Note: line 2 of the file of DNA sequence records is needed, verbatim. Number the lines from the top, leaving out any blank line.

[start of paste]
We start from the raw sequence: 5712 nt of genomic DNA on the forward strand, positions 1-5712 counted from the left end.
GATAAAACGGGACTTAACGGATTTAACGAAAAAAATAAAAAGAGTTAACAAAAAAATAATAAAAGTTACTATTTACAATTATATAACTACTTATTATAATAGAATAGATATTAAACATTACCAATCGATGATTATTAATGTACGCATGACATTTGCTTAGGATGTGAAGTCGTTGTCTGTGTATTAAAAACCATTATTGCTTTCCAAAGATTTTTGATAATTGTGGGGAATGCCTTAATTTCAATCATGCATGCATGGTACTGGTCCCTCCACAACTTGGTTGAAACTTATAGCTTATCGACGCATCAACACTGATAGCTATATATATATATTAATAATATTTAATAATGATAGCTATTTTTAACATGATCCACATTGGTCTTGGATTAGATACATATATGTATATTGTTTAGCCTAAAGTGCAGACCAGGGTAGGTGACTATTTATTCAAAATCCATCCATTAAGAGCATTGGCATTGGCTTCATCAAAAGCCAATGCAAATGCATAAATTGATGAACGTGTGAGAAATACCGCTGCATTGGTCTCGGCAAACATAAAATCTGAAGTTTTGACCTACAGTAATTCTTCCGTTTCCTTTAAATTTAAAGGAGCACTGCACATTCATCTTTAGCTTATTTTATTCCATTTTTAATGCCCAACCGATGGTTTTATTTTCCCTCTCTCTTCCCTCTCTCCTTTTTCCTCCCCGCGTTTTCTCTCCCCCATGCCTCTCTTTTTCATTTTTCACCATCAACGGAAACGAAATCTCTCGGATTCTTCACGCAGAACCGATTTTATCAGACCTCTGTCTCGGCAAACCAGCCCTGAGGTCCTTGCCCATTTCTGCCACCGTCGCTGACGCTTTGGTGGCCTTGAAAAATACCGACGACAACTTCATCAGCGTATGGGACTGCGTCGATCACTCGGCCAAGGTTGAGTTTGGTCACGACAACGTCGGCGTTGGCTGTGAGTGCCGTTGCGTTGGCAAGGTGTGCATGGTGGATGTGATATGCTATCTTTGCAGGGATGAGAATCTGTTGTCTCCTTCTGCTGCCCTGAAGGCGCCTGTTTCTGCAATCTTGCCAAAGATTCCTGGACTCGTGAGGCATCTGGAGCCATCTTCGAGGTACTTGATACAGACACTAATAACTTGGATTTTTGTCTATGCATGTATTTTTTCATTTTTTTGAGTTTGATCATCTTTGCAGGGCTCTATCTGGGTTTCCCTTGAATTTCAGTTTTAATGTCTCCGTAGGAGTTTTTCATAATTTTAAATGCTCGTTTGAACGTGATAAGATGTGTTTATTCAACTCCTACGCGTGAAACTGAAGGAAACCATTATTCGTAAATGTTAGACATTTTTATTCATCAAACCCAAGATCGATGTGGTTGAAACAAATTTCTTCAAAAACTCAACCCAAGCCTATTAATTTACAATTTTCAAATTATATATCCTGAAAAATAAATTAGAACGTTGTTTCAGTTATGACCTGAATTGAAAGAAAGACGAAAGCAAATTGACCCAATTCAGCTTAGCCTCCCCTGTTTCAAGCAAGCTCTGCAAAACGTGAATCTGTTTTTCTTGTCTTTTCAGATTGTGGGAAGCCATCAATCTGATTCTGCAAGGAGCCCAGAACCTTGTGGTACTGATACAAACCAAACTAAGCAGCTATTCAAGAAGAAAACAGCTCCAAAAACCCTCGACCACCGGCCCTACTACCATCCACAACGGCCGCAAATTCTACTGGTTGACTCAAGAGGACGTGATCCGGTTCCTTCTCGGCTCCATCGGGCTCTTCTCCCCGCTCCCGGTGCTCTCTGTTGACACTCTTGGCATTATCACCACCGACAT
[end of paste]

GATAAAACGGGACTTAACGGATTTAACGAAAAAAATAAAAAGAGTTAACAAAAAAATAATAAAAGTTACTATTTACAATTATATAACTACTTATTATAATAGAATAGATATTAAACATTACCAATCGATGATTATTAATGTACGCATGACATTTGCTTAGGATGTGAAGTCGTTGTCTGTGTATTAAAAACCATTATTGCTTTCCAAAGATTTTTGATAATTGTGGGGAATGCCTTAATTTCAATCATGCATGCATGGTACTGGTCCCTCCACAACTTGGTTGAAACTTATAGCTTATCGACGCATCAACACTGATAGCTATATATATATATTAATAATATTTAATAATGATAGCTATTTTTAACATGATCCACATTGGTCTTGGATTAGATACATATATGTATATTGTTTAGCCTAAAGTGCAGACCAGGGTAGGTGACTATTTATTCAAAATCCATCCATTAAGAGCATTGGCATTGGCTTCATCAAAAGCCAATGCAAATGCATAAATTGATGAACGTGTGAGAAATACCGCTGCATTGGTCTCGGCAAACATAAAATCTGAAGTTTTGACCTACAGTAATTCTTCCGTTTCCTTTAAATTTAAAGGAGCACTGCACATTCATCTTTAGCTTATTTTATTCCATTTTTAATGCCCAACCGATGGTTTTATTTTCCCTCTCTCTTCCCTCTCTCCTTTTTCCTCCCCGCGTTTTCTCTCCCCCATGCCTCTCTTTTTCATTTTTCACCATCAACGGAAACGAAATCTCTCGGATTCTTCACGCAGAACCGATTTTATCAGACCTCTGTCTCGGCAAACCAGCCCTGAGGTCCTTGCCCATTTCTGCCACCGTCGCTGACGCTTTGGTGGCCTTGAAAAATACCGACGACAACTTCATCAGCGTATGGGACTGCGTCGATCACTCGGCCAAGGTTGAGTTTGGTCACGACAACGTCGGCGTTGGCTGTGAGTGCCGTTGCGTTGGCAAGGTGTGCATGGTGGATGTGATATGCTATCTTTGCAGGGATGAGAATCTGTTGTCTCCTTCTGCTGCCCTGAAGGCGCCTGTTTCTGCAATCTTGCCAAAGATTCCTGGACTCGTGAGGCATCTGGAGCCATCTTCGAGGTACTTGATACAGACACTAATAACTTGGATTTTTGTCTATGCATGTATTTTTTCATTTTTTTGAGTTTGATCATCTTTGCAGGGCTCTATCTGGGTTTCCCTTGAATTTCAGTTTTAATGTCTCCGTAGGAGTTTTTCATAATTTTAAATGCTCGTTTGAACGTGATAAGATGTGTTTATTCAACTCCTACGCGTGAAACTGAAGGAAACCATTATTCGTAAATGTTAGACATTTTTATTCATCAAACCCAAGATCGATGTGGTTGAAACAAATTTCTTCAAAAACTCAACCCAAGCCTATTAATTTACAATTTTCAAATTATATATCCTGAAAAATAAATTAGAACGTTGTTTCAGTTATGACCTGAATTGAAAGAAAGACGAAAGCAAATTGACCCAATTCAGCTTAGCCTCCCCTGTTTCAAGCAAGCTCTGCAAAACGTGAATCTGTTTTTCTTGTCTTTTCAGATTGTGGGAAGCCATCAATCTGATTCTGCAAGGAGCCCAGAACCTTGTGGTACTGATACAAACCAAACTAAGCAGCTATTCAAGAAGAAAACAGCTCCAAAAACCCTCGACCACCGGCCCTACTACCATCCACAACGGCCGCAAATTCTACTGGTTGACTCAAGAGGACGTGATCCGGTTCCTTCTCGGCTCCATCGGGCTCTTCTCCCCGCTCCCGGTGCTCTCTGTTGACACTCTTGGCATTATCACCACCGACAT